TF Runs for Congressional Seat From Ohio

Therefore, according to Cranley, the Democratic National Committee is prepared to flood money and organizational support into any race where a Democratic challenger has a chance to unseat an incumbent Republican.

And Cranley hopes to be their man.

His fight is for the pivotal Ohio's first Congressional District, which includes most of urban Cincinnati and some of its western suburbs.


Cranley describes this area as largely Catholic, African-American and working class. The district has voted for Clinton in the past two presidential elections, but has returned Chabot to office twice already.

"My opponent is a hard worker, and a genuinely nice guy. But he simply doesn't represent the district," Cranley said.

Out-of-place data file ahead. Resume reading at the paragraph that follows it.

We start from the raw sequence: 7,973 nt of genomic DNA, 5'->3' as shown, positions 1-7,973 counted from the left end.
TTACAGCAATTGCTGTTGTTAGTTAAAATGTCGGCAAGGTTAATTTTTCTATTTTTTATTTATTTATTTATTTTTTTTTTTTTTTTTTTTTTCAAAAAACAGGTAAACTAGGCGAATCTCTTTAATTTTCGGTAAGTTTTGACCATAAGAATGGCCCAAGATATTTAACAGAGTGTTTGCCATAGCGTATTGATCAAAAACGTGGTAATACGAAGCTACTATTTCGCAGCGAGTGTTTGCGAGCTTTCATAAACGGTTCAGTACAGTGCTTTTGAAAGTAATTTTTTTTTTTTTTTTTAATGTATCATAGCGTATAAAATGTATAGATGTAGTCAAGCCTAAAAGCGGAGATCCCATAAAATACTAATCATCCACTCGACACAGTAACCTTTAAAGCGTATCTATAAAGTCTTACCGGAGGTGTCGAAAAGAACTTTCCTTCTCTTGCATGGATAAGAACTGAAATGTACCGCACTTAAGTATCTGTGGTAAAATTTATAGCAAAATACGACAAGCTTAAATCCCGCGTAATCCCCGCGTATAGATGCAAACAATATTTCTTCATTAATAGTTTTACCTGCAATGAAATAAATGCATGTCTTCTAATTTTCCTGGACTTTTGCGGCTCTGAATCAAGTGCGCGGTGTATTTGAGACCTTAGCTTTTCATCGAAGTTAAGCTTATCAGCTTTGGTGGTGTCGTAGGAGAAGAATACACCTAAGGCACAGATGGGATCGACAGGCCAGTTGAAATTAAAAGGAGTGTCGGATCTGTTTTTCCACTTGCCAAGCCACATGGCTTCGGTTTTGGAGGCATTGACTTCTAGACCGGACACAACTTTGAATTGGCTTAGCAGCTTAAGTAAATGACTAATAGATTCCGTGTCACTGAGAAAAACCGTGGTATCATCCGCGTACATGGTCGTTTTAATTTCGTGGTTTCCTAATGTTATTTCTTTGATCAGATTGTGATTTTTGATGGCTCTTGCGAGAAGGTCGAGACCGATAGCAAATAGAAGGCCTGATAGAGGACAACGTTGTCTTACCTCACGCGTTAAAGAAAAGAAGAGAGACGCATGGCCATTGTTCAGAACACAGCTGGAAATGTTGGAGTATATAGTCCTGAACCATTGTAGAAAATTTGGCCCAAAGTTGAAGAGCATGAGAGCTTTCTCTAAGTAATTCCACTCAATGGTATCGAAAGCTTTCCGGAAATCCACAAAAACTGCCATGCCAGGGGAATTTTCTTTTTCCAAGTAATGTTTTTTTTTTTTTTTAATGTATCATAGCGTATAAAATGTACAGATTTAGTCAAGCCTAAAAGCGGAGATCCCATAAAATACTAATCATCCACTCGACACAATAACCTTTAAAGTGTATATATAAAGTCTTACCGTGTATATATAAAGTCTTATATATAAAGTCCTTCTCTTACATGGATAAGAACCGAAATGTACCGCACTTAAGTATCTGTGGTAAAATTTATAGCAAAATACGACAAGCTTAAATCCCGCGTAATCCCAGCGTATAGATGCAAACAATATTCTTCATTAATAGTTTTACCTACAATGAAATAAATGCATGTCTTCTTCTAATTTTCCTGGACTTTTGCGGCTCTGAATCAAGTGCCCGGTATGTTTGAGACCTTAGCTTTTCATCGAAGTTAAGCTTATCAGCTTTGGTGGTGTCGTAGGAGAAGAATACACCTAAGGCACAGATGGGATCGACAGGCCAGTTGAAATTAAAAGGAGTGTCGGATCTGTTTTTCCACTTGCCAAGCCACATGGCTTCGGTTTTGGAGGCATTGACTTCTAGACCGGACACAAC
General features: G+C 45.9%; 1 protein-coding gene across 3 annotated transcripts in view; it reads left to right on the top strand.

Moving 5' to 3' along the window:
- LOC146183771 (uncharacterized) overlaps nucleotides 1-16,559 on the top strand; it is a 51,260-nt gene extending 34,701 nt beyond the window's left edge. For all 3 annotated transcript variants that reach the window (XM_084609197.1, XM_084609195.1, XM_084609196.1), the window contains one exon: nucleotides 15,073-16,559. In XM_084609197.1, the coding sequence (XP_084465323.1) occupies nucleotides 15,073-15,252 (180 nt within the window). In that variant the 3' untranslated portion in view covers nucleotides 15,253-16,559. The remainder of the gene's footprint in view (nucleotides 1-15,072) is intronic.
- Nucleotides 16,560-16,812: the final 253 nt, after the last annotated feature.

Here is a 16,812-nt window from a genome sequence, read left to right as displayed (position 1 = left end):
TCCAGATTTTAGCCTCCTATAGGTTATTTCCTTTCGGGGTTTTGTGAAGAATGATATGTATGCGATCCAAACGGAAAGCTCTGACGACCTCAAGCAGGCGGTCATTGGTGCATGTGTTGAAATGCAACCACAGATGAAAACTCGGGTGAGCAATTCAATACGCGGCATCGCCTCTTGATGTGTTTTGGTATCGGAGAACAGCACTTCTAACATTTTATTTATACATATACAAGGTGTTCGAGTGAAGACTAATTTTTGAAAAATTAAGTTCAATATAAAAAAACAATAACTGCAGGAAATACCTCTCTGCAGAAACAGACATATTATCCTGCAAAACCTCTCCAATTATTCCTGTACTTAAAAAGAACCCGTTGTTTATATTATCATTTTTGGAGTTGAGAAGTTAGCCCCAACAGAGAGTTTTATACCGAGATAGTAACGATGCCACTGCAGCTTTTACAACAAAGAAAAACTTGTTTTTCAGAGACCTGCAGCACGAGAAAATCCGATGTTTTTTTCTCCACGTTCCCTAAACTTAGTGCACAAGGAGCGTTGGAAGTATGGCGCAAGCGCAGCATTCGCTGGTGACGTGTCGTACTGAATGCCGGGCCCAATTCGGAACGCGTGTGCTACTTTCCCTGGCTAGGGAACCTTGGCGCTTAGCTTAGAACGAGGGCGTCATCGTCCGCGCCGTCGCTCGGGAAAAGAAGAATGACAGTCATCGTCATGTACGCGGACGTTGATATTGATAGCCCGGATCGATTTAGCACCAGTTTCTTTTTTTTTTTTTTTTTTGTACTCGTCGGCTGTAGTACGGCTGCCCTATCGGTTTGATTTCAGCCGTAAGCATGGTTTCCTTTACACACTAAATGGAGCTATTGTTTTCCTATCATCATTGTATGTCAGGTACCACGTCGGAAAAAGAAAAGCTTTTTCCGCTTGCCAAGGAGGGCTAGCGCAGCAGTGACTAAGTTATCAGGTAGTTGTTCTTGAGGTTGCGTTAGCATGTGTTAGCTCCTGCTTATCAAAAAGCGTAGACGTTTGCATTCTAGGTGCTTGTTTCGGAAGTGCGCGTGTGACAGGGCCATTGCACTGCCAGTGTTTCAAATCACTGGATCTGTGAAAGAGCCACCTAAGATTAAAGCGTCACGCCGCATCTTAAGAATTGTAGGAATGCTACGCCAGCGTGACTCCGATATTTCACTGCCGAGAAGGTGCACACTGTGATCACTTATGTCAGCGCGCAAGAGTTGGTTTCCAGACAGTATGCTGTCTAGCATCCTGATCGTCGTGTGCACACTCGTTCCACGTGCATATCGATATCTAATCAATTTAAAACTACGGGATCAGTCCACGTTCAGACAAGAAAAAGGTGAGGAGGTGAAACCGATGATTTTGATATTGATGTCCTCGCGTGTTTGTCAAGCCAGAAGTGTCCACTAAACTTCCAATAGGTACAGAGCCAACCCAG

In fact the district had traditionally voted Democratic prior to Chabot's first win in 1994.

Chabot came to power as a so-called "Gingrich Freshman," part of the wave of new Republicans who ended 50 years of Democratic control of Congress and propelled former Speaker of the House Newt Gingrich into power.

In that election, Chabot defeated Democratic incumbent David Mann, with a considerable 20,000-vote margin. He won re-election in 1996 against Democratic challenger Mark Longabaugh by a margin of 23,605.

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